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Christians, Shiites and Islamic Satellite Channels - ASHARQ AL-AWSAT English Archive
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In order for my opinion not to be misinterpreted or misunderstood, I would like to first state that it would be a grave mistake for any television broadcast to undermine security or incite sectarianism. This is a line that should never be crossed, and nor should anybody remain silent over this issue. However I similarly do not believe that the recent ban on some Islamic satellite television channels under the pretext that they are broadcasting programs that provoke sectarianism against Christians or Shiites has been enacted with good intentions. In fact, I view this as scaremongering in view of the great successes achieved by these Islamic channels, which some authorities may consider a threat. These television channels enjoy exceptional viewing figures, despite the fact that they do not broadcast movies, music videos, or heated political debates.

We must force ourselves to understand why any Arab government would act to ban its rival satellite channels, is this due to political rivalries, regardless of their ideology, whether this is left-wing or right-wing? We could understand these governments seeking to limit the activities of these channels and eradicate their media presence, after all this is not uncommon in the Arab world, however what is incomprehensible is to see intellectuals – whose main concern should be safeguarding liberties and freedoms – intervening in this issue with such antagonism and demanding that the ban be imposed. There seems to be a contradiction in the behaviour of those who refuse to ban certain books in international book fairs [under the premise of free speech] and yet at the same time call for the suspension Islamic satellite channels. However the answer is not to shut down these channels, but to continually ensure that they do not engage in sectarian provocation, subject to legal and financial penalties if they fail to abide by these stipulations.

Those demanding the closure of Islamic satellite television channels have failed to understand that a ban may push some of these satellite channels to becoming even more extreme. For if a satellite television channel like Al Nas television channel – part of the Arab Nilesat satellite – which enjoys a huge number of viewers were to be subject to this, I am certain that it would ensure never to engage with sectarian issues again in order not to be banned. However if it were to be banned, and a new Islamic satellite television channel were to be launched in its place soon or in the future – as some have demanded – this channel and others would be free of regulation; this satellite channel would then be able to incite sectarianism without restrictions, limitations, legal stipulations, of fear of being banned.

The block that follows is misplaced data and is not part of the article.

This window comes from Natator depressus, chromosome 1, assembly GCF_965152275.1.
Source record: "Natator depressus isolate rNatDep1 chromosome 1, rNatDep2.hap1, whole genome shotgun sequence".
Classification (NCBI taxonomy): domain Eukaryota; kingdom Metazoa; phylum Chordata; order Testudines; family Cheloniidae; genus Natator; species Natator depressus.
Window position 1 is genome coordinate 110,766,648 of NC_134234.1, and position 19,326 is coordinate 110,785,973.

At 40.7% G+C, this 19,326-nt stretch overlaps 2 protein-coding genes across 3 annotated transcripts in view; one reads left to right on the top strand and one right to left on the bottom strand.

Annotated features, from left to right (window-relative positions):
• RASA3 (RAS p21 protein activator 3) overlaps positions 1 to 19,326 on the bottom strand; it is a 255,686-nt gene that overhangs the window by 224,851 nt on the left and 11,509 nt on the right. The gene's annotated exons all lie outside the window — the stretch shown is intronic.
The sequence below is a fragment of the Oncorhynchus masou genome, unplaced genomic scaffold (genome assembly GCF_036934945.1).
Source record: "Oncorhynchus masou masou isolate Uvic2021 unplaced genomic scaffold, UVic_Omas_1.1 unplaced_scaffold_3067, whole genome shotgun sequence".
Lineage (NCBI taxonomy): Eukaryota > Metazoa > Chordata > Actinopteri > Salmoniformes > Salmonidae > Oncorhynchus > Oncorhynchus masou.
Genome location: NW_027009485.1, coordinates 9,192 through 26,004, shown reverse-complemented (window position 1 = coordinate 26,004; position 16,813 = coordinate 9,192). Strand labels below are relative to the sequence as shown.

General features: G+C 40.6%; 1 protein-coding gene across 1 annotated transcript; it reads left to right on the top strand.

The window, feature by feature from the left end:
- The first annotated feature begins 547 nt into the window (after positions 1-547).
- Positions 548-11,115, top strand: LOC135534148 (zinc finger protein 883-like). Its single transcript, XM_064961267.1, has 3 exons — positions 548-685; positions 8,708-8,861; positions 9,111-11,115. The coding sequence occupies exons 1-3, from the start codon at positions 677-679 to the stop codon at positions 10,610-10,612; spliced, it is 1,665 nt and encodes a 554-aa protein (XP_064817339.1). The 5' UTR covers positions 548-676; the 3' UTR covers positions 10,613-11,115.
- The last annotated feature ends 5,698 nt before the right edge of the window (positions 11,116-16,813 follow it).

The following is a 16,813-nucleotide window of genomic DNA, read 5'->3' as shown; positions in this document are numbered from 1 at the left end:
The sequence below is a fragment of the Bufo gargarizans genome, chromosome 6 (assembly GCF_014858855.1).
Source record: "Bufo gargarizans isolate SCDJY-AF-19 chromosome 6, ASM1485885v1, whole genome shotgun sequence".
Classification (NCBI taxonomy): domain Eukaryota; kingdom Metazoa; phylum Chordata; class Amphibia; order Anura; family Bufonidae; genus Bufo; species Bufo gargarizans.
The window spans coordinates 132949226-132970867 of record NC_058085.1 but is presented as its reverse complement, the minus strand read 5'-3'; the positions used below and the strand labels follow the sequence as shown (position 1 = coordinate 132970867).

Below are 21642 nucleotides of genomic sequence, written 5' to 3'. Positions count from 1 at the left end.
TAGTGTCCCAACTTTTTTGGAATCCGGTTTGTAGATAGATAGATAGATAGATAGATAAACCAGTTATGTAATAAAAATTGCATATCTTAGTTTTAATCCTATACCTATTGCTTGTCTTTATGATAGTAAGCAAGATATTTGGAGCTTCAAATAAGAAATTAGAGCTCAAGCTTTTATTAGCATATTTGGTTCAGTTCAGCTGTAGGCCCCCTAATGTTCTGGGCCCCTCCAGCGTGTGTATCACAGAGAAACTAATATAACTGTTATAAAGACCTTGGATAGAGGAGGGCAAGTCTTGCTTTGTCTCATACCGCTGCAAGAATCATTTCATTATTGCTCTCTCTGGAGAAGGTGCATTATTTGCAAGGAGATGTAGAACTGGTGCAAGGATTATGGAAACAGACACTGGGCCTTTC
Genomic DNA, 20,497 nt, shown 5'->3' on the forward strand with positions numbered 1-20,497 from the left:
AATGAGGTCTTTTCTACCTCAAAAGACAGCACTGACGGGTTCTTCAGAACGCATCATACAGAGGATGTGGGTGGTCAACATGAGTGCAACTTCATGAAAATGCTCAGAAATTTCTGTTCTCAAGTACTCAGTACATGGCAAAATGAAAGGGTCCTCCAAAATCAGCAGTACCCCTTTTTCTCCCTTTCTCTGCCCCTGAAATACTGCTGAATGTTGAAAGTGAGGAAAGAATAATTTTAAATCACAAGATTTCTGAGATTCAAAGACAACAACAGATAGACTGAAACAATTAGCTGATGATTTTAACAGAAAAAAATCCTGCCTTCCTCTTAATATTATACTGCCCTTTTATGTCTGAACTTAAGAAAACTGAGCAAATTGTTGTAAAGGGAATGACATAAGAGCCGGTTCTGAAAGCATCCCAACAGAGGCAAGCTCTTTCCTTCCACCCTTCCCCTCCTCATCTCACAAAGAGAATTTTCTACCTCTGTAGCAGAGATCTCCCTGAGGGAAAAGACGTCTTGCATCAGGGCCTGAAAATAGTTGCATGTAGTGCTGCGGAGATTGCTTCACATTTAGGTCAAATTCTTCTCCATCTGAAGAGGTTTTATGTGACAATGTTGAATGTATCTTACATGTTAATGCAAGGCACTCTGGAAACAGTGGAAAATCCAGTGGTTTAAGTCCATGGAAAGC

Moreover sectarianism is also not a black and white issue, and it is difficult to conclusively distinguish between what is sectarian and what is not. Therefore, the justifications provided by the Chairman of the Board of Satellite Television channels, when he accused some Islamic television channels of inciting religious hatred may have been reasonable for they are indeed capable of dong so, especially live talk shows which are notoriously difficult to control. On the other hand, the owners of these Islamic satellite channels are also reasonable and correct to challenge the authorities to provide any evidence of religious hatred being provoked or sectarian strife triggered. These two opinions are not necessarily mutually exclusive because some viewers might view a certain issue or program as being part of Islamic research whilst others could interpret this as sectarian provocation. For example, a program interpreting the numerous verses of the Holy Quran dealing with Jews and Christians may be regarded by some viewers as sectarian provocation, however if this is taken from a scholarly angle, there does not appear to be any religious animosity [in this issue].

The anger expressed in view of this issue is understandable, yet we have reservations about subsequently banning Islamic satellite channels as a result of this. Furthermore, what we cannot comprehend is the excessive leniency that is being shown towards the channels that broadcast scenes of a sexual nature i.e. moves that contain such scenes, or even certain music videos.

Dr. Hamad Al-Majid

Dr. Hamad Al-Majid

Dr. Hamad Al-Majid is a journalist and former member of the official Saudi National Organization for Human Rights. Dr. Al-Majid is a graduate of Imam Muhammad bin Saud Islamic University in Riyadh and holds an MA from the University of California and a doctorate from the University of Hull in the United Kingdom.

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